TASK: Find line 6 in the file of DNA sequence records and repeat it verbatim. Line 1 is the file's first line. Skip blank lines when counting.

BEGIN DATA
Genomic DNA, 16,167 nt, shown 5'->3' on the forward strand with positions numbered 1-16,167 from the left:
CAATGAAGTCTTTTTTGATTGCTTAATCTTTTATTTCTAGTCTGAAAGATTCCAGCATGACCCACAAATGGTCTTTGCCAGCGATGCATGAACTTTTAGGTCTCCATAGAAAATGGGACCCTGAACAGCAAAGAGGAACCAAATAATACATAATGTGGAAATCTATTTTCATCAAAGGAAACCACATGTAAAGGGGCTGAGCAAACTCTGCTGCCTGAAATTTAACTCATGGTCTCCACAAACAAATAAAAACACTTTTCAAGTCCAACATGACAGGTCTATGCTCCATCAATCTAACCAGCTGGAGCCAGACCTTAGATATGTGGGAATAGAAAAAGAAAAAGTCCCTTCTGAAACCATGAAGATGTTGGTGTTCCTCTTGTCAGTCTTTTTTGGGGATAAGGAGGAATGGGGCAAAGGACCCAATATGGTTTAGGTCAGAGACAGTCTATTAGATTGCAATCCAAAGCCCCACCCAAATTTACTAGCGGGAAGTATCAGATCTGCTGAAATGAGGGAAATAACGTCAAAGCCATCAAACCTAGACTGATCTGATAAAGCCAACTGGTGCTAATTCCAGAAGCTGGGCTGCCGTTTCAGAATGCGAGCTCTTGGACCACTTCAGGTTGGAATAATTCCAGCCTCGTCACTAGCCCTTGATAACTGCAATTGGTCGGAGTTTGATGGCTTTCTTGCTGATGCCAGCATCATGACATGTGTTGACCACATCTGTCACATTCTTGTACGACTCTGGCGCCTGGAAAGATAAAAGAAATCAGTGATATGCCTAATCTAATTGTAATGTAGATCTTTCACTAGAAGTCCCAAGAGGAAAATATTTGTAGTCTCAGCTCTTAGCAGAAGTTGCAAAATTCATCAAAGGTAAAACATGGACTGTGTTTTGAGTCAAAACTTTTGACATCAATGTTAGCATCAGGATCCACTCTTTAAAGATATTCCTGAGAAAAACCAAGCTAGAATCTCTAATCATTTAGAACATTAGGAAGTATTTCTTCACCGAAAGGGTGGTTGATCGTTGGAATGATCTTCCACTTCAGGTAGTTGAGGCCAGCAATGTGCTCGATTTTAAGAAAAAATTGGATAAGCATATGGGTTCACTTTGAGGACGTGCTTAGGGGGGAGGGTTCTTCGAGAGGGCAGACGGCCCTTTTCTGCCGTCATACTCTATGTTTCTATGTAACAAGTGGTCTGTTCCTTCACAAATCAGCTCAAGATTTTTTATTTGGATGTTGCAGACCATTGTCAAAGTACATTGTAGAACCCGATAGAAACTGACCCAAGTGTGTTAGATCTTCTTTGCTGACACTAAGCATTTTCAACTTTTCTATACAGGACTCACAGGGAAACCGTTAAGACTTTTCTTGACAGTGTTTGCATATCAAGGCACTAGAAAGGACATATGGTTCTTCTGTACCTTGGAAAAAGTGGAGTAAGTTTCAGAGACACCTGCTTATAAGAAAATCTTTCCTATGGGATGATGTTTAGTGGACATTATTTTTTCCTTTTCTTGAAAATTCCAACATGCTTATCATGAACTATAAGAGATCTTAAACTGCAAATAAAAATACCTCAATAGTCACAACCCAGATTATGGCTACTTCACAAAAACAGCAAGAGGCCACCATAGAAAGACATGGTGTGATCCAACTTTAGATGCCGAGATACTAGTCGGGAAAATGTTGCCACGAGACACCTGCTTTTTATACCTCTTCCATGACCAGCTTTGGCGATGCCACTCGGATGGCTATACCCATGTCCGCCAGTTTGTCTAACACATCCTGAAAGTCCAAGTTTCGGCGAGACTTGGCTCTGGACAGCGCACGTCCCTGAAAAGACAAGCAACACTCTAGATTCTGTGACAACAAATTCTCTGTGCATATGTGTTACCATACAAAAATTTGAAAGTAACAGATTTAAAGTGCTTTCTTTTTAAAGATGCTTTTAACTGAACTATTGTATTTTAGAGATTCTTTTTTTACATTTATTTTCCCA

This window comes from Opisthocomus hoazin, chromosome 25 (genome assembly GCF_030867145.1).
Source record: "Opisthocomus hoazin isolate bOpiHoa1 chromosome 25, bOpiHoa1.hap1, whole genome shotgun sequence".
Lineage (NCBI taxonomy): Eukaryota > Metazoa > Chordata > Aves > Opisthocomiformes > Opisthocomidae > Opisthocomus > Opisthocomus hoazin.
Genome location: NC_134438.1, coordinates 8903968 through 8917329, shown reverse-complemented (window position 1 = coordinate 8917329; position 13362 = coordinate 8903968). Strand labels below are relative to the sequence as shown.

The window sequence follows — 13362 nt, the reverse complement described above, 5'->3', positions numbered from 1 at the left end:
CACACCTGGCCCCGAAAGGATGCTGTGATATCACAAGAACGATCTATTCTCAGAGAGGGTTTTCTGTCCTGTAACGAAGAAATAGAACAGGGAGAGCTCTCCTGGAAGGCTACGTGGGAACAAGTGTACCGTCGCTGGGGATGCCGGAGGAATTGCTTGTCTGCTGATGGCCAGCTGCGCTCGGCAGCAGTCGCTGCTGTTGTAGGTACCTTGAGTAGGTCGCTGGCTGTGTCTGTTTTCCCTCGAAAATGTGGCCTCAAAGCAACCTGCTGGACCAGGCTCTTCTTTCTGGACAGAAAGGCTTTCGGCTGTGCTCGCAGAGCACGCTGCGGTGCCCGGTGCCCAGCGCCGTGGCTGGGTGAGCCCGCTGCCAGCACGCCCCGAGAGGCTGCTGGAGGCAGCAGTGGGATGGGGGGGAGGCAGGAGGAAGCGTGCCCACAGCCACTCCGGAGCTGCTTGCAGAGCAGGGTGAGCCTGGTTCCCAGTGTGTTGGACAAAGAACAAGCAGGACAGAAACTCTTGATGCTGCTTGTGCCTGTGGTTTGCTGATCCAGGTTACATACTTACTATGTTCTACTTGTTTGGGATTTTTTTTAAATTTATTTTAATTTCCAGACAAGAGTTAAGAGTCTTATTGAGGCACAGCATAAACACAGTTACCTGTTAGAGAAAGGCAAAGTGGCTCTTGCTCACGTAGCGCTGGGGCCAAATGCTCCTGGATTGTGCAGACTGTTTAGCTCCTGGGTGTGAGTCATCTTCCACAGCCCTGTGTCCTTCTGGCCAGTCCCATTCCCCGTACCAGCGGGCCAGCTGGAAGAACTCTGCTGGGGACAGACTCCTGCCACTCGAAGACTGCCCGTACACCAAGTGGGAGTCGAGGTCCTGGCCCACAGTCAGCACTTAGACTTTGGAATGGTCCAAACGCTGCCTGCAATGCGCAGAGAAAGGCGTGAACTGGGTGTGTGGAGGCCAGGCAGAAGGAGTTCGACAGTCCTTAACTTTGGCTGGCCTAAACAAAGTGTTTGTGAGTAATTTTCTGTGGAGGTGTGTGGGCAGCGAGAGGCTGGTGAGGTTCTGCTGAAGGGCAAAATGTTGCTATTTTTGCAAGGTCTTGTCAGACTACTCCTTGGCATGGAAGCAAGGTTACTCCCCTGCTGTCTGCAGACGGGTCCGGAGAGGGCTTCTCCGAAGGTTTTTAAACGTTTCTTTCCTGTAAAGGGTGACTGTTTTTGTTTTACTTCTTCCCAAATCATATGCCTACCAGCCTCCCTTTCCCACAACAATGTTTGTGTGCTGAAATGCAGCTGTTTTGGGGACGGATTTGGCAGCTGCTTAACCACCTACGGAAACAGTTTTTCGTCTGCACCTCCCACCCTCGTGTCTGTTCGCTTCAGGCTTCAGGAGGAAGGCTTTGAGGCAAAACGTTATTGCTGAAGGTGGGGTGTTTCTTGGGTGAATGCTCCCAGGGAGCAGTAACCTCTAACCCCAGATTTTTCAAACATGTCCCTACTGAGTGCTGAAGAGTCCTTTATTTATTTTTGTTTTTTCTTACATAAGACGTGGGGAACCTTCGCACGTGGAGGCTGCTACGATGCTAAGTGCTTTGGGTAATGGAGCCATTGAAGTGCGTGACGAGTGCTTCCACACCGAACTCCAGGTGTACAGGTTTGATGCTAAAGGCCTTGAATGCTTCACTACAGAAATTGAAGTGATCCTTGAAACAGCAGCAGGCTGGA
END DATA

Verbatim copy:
Genome location: NC_134438.1, coordinates 8903968 through 8917329, shown reverse-complemented (window position 1 = coordinate 8917329; position 13362 = coordinate 8903968). Strand labels below are relative to the sequence as shown.